__________________
Bruce
http://www.sexauerluthier.com/
Reply With Quote
  #71  
Old 06-23-2016, 12:07 PM
Rodger Knox's Avatar
Rodger Knox Rodger Knox is offline
Charter Member
 
Join Date: Jul 2013
Location: Baltimore, Md.
Posts: 2,401
Default

The one thing that everyone seems to agree on, is that we are talking about miniscule differences, mostly less than 0.01". That's pretty small.

I'm in the school that builds a little relief into the board, even though I use a two way rod. There's a couple of reasons, but the may not be relevant. Most people like a little more relief on the bass side, and the easiest way to get it is to sand/scrape/plane it into the board. By putting the relief into the board, you can put it where you want it, the truss rod doesn't always get it in exactly the right spot. That's kinda splitting hairs, but that's the nature of this topic. If the relief is in the board, all the truss rod has to do is hold the neck straight, and you still have the adjustability to change the relief if you need more or less than is built into the board.

The important point is that differential relief across the board usually requires that to be built into the board.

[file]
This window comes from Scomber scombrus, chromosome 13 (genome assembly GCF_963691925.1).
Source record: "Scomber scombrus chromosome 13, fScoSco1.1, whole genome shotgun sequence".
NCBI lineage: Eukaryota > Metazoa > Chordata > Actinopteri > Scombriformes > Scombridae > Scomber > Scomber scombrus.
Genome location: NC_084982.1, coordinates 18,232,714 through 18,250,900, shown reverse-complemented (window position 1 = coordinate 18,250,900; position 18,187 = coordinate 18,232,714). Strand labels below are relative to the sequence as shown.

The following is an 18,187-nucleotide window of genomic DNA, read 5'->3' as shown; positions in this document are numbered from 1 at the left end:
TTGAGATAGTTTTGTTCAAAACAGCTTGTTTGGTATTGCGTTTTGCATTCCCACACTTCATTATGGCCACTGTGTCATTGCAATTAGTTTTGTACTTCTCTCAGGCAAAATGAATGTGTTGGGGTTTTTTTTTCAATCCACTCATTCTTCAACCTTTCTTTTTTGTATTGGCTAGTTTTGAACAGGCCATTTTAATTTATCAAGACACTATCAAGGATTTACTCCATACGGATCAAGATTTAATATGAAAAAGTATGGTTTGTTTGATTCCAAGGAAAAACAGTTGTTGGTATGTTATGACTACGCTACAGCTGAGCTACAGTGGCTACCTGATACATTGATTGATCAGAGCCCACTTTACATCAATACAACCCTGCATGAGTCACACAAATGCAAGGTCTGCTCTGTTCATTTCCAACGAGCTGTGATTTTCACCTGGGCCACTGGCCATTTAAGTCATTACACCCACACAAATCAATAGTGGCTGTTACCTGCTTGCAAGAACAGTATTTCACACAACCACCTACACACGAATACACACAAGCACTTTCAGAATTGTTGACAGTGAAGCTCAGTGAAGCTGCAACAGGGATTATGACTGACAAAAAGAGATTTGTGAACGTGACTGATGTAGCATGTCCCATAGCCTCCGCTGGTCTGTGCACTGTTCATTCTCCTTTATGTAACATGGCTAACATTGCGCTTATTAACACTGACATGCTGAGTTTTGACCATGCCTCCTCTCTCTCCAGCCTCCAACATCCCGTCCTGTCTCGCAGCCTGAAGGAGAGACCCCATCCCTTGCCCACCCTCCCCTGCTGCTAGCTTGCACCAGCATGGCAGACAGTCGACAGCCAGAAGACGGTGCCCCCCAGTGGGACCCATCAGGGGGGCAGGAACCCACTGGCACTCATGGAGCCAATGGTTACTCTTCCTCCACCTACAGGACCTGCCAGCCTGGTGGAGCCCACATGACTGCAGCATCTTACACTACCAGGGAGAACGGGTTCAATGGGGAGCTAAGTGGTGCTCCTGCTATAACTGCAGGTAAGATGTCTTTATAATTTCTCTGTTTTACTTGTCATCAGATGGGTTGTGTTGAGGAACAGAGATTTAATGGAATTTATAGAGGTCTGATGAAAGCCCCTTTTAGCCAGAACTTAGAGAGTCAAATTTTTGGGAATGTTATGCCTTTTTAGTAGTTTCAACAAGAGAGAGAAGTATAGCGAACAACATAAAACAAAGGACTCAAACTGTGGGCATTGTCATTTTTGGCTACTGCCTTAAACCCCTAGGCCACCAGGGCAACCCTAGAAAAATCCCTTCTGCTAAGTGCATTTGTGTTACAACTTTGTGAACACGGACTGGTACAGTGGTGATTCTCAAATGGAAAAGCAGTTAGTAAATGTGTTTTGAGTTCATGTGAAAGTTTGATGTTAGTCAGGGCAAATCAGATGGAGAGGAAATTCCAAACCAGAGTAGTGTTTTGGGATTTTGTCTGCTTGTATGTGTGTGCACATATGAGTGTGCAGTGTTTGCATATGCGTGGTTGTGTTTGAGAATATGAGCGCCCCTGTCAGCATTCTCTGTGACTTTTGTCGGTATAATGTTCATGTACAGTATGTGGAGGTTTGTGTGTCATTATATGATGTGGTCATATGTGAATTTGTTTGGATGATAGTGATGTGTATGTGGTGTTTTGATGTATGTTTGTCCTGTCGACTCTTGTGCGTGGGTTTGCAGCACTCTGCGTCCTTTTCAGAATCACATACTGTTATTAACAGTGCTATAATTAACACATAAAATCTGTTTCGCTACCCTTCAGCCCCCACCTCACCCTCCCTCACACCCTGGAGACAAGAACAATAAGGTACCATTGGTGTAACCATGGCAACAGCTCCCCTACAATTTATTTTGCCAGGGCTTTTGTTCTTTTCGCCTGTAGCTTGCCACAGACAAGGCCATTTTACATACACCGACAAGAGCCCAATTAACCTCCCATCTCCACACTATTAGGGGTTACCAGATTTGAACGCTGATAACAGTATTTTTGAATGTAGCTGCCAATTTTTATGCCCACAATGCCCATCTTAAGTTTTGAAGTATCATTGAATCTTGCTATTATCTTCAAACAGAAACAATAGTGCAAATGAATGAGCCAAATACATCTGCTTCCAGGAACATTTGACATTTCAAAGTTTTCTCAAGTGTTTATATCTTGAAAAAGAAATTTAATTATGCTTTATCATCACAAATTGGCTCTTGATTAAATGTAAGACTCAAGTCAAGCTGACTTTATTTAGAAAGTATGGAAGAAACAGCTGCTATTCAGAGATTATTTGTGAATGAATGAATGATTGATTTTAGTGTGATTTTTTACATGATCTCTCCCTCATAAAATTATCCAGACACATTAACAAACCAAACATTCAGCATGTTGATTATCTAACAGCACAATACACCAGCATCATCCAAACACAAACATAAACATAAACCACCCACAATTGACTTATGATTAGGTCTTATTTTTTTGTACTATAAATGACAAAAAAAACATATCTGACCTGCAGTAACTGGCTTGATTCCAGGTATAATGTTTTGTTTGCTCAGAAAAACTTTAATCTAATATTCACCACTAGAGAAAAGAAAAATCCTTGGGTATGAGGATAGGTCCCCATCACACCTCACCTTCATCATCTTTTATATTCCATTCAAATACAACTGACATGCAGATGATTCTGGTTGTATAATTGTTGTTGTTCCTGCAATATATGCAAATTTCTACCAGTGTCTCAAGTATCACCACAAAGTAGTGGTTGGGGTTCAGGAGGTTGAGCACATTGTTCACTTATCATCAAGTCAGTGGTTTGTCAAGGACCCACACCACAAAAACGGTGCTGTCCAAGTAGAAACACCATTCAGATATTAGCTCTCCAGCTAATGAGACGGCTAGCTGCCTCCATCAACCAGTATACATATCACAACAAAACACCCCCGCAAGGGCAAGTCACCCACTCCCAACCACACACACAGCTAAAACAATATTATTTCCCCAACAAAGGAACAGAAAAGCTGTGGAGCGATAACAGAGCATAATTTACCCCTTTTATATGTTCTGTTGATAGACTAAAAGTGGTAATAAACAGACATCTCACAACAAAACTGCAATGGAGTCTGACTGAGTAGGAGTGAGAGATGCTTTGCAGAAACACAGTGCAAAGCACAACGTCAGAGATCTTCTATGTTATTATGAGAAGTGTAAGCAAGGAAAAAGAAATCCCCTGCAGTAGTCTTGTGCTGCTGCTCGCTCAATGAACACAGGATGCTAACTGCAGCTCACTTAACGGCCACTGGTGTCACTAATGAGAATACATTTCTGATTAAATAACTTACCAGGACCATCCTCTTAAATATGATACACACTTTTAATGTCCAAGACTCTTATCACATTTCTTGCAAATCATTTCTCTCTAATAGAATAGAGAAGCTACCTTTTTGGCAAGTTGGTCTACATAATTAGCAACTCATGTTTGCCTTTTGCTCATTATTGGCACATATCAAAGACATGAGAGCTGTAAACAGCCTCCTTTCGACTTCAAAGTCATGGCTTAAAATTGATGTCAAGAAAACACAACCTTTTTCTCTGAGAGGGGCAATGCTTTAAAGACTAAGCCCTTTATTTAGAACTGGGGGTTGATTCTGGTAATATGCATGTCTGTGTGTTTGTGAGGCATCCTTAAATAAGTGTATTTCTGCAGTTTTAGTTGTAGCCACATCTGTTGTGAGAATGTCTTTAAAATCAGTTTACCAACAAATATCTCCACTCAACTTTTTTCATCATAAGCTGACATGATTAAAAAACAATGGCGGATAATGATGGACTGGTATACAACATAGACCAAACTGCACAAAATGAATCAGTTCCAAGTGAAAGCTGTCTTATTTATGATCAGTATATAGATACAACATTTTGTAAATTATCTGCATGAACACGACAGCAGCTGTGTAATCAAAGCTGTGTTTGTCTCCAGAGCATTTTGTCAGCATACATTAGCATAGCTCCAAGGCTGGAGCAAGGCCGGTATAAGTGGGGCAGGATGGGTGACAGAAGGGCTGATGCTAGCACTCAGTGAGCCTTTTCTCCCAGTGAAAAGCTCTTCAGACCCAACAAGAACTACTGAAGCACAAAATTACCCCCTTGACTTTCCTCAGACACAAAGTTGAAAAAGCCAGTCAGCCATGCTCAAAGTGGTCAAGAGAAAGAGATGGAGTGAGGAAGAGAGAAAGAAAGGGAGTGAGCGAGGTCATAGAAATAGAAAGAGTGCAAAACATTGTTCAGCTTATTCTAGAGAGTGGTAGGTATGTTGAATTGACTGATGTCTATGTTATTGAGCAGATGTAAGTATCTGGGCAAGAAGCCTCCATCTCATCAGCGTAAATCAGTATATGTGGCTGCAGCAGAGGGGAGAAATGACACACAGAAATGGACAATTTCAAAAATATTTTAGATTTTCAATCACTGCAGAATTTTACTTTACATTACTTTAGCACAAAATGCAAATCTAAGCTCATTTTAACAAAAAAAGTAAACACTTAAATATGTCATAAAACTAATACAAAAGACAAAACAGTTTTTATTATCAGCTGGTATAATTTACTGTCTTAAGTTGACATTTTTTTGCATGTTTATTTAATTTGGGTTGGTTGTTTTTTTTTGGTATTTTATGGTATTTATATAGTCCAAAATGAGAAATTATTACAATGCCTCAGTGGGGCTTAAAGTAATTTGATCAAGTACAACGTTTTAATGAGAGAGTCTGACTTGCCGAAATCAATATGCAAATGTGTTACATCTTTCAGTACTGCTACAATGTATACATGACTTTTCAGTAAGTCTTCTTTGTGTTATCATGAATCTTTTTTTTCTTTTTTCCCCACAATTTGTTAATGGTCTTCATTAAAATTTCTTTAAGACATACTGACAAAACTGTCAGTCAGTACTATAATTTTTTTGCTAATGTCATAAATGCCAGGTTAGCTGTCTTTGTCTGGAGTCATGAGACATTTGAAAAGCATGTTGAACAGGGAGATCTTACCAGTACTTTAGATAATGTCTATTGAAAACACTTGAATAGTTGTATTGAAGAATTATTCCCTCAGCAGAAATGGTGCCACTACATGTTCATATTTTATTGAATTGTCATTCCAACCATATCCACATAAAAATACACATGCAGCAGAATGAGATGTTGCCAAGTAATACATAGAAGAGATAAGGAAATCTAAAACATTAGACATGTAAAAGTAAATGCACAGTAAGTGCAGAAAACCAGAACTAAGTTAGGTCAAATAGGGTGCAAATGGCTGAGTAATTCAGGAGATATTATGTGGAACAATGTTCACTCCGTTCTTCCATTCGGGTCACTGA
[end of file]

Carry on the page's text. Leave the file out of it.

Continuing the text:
__________________
Rodger Knox, PE
'56 Gibson J-50
et al
Reply With Quote
  #72  
Old 06-23-2016, 04:31 PM
LouieAtienza LouieAtienza is offline
Registered User
 
Join Date: Feb 2013
Posts: 4,622
Default

Quote:
Originally Posted by Rodger Knox View Post
The one thing that everyone seems to agree on, is that we are talking about miniscule differences, mostly less than 0.01". That's pretty small.

I'm in the school that builds a little relief into the board, even though I use a two way rod. There's a couple of reasons, but the may not be relevant. Most people like a little more relief on the bass side, and the easiest way to get it is to sand/scrape/plane it into the board. By putting the relief into the board, you can put it where you want it, the truss rod doesn't always get it in exactly the right spot. That's kinda splitting hairs, but that's the nature of this topic. If the relief is in the board, all the truss rod has to do is hold the neck straight, and you still have the adjustability to change the relief if you need more or less than is built into the board.

The important point is that differential relief across the board usually requires that to be built into the board.
I'm in general agreement on this. Saves a little guesswork as to how and where the neck wood will bow under tension. Rather simple to design in CAD. Tougher to preserve the same curvature in the frets themselves, but I so that by carefully installing the frets and checking them to insure they're seated as consistently as I can. The big benefit to this as opposed to fixing the surface of the tops of the frets is that each fret ends up a more consistent height. Even thought of ways to do the fret job on my CNC similar to Plek (but without their software). Not there yet, because it would take considerable prep work, set-up time and custom fixturing.